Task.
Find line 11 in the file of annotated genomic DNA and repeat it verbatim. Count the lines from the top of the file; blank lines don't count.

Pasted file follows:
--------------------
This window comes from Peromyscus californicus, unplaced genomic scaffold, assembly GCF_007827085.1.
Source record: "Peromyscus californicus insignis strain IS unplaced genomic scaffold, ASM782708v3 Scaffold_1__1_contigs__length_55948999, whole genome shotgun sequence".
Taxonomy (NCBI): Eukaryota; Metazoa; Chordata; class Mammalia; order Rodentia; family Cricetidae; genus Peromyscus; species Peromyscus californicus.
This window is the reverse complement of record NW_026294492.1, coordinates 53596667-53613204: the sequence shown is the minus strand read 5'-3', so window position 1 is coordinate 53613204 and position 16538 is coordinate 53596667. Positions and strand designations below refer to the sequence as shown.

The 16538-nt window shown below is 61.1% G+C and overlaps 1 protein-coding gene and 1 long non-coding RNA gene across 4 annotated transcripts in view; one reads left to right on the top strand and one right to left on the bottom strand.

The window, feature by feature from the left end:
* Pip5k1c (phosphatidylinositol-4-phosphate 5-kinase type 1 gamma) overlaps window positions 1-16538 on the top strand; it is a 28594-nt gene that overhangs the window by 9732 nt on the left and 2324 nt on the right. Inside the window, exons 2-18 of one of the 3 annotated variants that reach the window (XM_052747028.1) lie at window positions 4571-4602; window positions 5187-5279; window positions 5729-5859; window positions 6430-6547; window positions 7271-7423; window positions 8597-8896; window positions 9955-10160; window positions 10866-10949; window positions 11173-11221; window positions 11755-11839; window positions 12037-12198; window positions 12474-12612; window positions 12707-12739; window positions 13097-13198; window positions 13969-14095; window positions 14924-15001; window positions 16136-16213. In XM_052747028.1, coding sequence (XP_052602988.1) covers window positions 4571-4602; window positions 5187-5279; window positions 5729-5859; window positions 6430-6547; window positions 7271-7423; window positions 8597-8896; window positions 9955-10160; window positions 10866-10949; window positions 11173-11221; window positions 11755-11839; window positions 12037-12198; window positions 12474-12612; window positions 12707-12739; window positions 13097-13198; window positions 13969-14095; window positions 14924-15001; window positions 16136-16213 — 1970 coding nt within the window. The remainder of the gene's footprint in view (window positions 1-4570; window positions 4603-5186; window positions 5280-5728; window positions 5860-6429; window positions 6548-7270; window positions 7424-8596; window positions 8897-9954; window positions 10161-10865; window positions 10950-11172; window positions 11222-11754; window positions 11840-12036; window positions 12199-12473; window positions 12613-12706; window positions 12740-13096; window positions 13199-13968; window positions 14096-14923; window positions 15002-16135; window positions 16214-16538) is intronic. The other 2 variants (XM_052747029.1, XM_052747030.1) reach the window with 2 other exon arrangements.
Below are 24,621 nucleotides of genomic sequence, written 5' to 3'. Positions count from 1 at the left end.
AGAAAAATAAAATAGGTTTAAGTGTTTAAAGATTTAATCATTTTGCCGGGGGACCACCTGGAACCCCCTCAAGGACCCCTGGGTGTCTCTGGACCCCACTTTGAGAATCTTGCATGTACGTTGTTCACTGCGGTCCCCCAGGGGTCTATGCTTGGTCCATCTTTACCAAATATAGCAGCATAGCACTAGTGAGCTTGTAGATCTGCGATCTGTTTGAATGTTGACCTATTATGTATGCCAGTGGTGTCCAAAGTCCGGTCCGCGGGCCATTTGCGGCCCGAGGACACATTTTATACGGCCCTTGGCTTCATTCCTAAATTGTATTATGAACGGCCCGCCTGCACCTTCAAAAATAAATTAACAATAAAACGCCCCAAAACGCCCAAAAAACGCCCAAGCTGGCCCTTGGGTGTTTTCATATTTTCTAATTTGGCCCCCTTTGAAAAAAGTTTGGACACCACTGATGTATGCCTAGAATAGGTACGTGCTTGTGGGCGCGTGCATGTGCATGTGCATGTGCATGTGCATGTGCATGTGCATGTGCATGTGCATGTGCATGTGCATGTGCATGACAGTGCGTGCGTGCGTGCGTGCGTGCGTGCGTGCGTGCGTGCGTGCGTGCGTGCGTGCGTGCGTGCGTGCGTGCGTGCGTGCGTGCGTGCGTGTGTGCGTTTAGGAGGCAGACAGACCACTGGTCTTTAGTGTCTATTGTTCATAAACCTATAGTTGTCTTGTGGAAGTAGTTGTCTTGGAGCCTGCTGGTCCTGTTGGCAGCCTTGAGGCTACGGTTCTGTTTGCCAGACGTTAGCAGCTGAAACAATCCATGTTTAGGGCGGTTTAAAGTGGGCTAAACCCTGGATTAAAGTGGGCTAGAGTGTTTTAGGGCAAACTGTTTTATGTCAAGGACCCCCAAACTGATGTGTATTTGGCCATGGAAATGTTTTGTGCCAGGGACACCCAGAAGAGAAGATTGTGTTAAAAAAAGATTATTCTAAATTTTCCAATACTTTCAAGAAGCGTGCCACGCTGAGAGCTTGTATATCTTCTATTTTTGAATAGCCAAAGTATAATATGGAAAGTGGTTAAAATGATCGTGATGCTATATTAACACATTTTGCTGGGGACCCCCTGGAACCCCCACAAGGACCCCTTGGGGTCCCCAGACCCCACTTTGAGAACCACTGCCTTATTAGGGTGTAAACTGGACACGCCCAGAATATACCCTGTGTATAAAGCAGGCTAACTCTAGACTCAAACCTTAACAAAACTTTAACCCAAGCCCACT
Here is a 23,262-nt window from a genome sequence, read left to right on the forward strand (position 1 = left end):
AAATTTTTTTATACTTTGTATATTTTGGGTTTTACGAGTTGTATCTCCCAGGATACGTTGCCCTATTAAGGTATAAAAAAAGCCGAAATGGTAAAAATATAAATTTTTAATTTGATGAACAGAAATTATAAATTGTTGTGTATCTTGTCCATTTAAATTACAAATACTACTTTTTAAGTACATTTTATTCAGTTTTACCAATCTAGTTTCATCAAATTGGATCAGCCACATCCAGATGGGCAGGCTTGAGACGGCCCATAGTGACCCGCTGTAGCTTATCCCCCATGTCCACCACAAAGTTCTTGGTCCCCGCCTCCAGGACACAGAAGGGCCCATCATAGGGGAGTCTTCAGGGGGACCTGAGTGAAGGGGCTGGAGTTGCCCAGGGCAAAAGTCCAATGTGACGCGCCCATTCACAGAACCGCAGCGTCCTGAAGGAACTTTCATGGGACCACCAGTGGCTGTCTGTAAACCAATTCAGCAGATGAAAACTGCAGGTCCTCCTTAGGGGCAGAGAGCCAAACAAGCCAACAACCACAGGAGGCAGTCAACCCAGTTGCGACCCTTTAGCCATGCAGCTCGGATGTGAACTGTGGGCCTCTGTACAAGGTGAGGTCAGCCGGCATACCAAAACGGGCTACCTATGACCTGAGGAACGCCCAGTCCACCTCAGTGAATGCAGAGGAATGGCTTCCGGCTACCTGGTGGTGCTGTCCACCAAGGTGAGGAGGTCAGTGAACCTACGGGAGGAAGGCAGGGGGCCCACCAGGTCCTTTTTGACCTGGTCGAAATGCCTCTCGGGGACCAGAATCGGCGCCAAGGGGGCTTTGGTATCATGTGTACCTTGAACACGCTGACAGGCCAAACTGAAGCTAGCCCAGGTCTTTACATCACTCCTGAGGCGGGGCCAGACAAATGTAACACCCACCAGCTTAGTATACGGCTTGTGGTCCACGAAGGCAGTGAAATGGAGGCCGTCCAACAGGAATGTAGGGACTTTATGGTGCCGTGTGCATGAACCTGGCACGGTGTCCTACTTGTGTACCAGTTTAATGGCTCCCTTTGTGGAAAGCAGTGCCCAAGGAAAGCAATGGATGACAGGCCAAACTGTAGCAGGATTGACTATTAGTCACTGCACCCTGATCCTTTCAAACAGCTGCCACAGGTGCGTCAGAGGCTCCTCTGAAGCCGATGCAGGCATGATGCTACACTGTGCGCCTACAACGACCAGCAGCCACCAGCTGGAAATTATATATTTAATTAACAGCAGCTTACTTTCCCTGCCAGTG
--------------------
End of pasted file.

AAATTTTTTTATACTTTGTATATTTTGGGTTTTACGAGTTGTATCTCCCAGGATACGTTGCCCTATTAAGGTATAAAAAAAGCCGAAATGGTAAAAATATAAATTTTTAATTTGATGAACAGAAATTATAAATTGTTGTGTATCTTGTCCATTTAAATTACAAATACTACTTTTTAAGTACATTTTATTCAGTTTTACCAATCTAGTTTCATCAAATTGGATCAGCCACATCCAGATGGGCAGGCTTGAGACGGCCCATAGTGACCCGCTGTAGCTTATCCCCCATGTCCACCACAAAGTTCTTGGTCCCCGCCTCCAGGACACAGAAGGGCCCATCATAGGGGAGTCTTCAGGGGGACCTGAGTGAAGGGGCTGGAGTTGCCCAGGGCAAAAGTCCAATGTGACGCGCCCATTCACAGAACCGCAGCGTCCTGAAGGAACTTTCATGGGACCACCAGTGGCTGTCTGTAAACCAATTCAGCAGATGAAAACTGCAGGTCCTCCTTAGGGGCAGAGAGCCAAACAAGCCAACAACCACAGGAGGCAGTCAACCCAGTTGCGACCCTTTAGCCATGCAGCTCGGATGTGAACTGTGGGCCTCTGTACAAGGTGAGGTCAGCCGGCATACCAAAACGGGCTACCTATGACCTGAGGAACGCCCAGTCCACCTCAGTGAATGCAGAGGAATGGCTTCCGGCTACCTGGTGGTGCTGTCCACCAAGGTGAGGAGGTCAGTGAACCTACGGGAGGAAGGCAGGGGGCCCACCAGGTCCTTTTTGACCTGGTCGAAATGCCTCTCGGGGACCAGAATCGGCGCCAAGGGGGCTTTGGTATCATGTGTACCTTGAACACGCTGACAGGCCAAACTGAAGCTAGCCCAGGTCTTTACATCACTCCTGAGGCGGGGCCAGACAAATGTAACACCCACCAGCTTAGTATACGGCTTGTGGTCCACGAAGGCAGTGAAATGGAGGCCGTCCAACAGGAATGTAGGGACTTTATGGTGCCGTGTGCATGAACCTGGCACGGTGTCCTACTTGTGTACCAGTTTAATGGCTCCCTTTGTGGAAAGCAGTGCCCAAGGAAAGCAATGGATGACAGGCCAAACTGTAGCAGGATTGACTATTAGTCACTGCACCCTGATCCTTTCAAACAGCTGCCACAGGTGCGTCAGAGGCTCCTCTGAAGCCGATGCAGGCATGATGCTACACTGTGCGCCTACAACGACCAGCAGCCACCAGCTGGAAATTATATATTTAATTAACAGCAGCTTACTTTCCCTGCCAGTG